Ecology + Music = Sex & Bugs & Rock 'n Roll
(July 31st, 2015) Do you like music festivals? Do you enjoy science as well? Ecologists from Lancaster University present the solution: visit their wildflower-meadow-themed stall “Sex & Bugs & Rock 'n Roll” at various music festivals throughout the UK and enjoy ecology as much as you can bear!
No matter whether you're into pop, rock or hip hop, summer festivals across Europe are a good place to satisfy all your live music needs. Every year, thousands of people gather together to enjoy getting together, listening to their favourite bands and sipping on a cold beer. Perhaps some of the festival goers are also thirsty for something else – knowledge. That's what Emma Sayer, lecturer at Lancaster University, thought and soon after, the “Sex, Bugs and Rock'n'Roll” project was born. “I had the idea for 'Sex & Bugs’ during a workshop on public engagement with research after hearing about a project called ‘Einstein at Glastonbury’ for Einstein Year in 2005. I was really excited by the idea because I love going to music festivals and I also believe that science should be accessible to the public, so it seemed like the perfect combination,” Sayer shares with Lab Times.
Sayer contacted Helen Featherstone, part of the 'Einstein at Glastonbury' team, to ask for her opinion. Needless to say, Featherstone was enthusiastic. But what activities could be presented at the stall and where could the necessary funding be found? For the first part, Sayer got together with her colleagues to brainstorm several ideas. The second part, finding money to realise some of those ideas, didn't prove as difficult as expected. “We presented a short proposal to the British Ecological Society (BES) as an event to celebrate the Society’s centenary in 2013 and to our great surprise, the BES funded the project in full. It quickly grew from a one-off event; in 2013, we did 3 music festivals as well as 3 one-day events. It was such a success that the BES decided to continue the project, and this year we have co-funding from the Natural Environment Research Council as part of their 50th anniversary ’summer of science'”.
Sayer says that to take science to the public, it's sometimes necessary to “break away from traditional forms of science communication” like lectures or science fairs. Scientists need to go out and spread the word about science and don't expect people to come to them. “We all love what we do and we wanted to share our passion for ecology in an entertaining way. We also wanted to make ourselves accessible and show that scientists aren’t brainiacs in white coats.”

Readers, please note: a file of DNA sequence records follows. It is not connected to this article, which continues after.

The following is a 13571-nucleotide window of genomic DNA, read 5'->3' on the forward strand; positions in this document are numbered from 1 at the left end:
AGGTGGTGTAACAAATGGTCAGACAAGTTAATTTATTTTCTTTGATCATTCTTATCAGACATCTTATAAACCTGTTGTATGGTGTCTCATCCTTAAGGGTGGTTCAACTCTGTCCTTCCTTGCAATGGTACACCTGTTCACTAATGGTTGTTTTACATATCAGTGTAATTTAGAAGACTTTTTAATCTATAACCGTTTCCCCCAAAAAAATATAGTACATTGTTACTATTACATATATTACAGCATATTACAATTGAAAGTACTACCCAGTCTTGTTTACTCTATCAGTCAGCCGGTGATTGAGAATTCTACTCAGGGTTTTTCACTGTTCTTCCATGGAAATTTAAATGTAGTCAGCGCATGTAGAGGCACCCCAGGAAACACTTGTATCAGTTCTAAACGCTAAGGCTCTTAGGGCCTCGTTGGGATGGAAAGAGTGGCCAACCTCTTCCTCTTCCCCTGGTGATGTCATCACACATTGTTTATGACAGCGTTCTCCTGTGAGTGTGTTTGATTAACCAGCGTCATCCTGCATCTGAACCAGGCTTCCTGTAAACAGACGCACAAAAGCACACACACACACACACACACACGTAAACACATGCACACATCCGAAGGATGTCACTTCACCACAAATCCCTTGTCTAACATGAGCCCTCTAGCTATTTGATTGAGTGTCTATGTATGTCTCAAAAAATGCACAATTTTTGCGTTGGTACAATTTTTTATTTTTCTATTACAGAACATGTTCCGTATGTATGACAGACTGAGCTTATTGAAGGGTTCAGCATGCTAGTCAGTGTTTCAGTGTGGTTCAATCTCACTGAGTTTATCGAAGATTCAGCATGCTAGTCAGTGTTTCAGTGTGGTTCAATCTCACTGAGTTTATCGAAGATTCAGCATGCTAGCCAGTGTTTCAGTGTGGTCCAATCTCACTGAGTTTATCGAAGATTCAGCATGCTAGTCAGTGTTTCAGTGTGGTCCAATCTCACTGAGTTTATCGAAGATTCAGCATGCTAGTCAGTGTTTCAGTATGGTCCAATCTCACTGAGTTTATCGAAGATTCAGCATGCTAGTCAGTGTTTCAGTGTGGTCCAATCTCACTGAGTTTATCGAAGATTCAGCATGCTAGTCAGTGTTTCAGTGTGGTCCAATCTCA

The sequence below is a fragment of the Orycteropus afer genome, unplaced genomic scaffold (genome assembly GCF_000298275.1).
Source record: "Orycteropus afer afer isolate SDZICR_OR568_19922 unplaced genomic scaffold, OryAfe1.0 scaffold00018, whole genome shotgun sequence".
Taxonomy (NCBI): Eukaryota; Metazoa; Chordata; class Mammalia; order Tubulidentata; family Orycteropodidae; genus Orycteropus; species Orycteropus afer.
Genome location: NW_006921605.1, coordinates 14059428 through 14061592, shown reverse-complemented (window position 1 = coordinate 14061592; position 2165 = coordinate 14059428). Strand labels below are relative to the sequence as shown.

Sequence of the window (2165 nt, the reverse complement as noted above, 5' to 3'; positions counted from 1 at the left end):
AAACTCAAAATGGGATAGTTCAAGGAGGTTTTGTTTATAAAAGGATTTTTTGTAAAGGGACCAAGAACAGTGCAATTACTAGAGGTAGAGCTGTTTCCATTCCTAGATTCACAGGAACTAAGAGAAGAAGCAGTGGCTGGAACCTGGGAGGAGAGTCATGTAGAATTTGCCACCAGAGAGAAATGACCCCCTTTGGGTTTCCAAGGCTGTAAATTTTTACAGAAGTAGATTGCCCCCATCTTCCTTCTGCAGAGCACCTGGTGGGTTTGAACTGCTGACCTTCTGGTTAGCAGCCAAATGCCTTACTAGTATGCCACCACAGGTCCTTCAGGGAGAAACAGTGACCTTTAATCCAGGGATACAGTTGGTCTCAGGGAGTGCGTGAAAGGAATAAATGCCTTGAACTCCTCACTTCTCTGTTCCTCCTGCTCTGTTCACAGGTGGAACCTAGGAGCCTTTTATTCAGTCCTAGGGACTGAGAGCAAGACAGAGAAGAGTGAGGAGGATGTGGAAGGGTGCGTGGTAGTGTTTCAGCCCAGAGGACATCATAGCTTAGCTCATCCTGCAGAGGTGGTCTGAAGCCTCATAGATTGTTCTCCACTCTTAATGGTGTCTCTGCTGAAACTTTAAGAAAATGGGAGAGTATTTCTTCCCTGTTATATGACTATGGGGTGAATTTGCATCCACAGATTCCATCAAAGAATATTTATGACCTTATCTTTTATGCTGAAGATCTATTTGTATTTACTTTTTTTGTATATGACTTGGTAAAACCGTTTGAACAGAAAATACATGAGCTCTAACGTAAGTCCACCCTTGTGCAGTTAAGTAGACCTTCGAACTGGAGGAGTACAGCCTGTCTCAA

The projects meant to stimulate festival goers' scientific curiosity involve a live colony of bumblebees; agar plates inoculated with samples taken from shoes, bags, hats, sandwiches or T-shirts (“How gross is your festival kit?”) and interactive games called science busking. “The favourite is definitely the ‘poo game’, where we present festival goers with a tray of replica animal scat and challenge them to match the poo to pictures of the animals. We even have a bonus poo if someone gets them all right the first time. You’d be amazed at how many poo experts there are at festivals!”
On a more serious note, Sayer concludes, “What started out as a collection of crazy ideas has turned into a really amazing project, and one which is incredibly motivating to the researchers and students involved. As researchers, we’re used to being constantly scrutinised and criticised – manuscripts get rejected and proposals are turned down – but our visitors at festivals are really excited and pleased to meet scientists and be able to ask questions or just have a chat with us. It’s really motivating to see how interested and fascinated people are and we’re frequently thanked and congratulated by our visitors. Everyone on the festival team has also been able to talk to people about their research - even if the activities have nothing to do with their particular study area – because the fun games and interactions provide openings for questions and conversation. This is a really important result, because so many researchers think it is hard to make their science more accessible.”
Photos: S&B&R team; group: Emma Sayer (second from the right) and the organising team 2013; check them out on Twitter: @BESroadies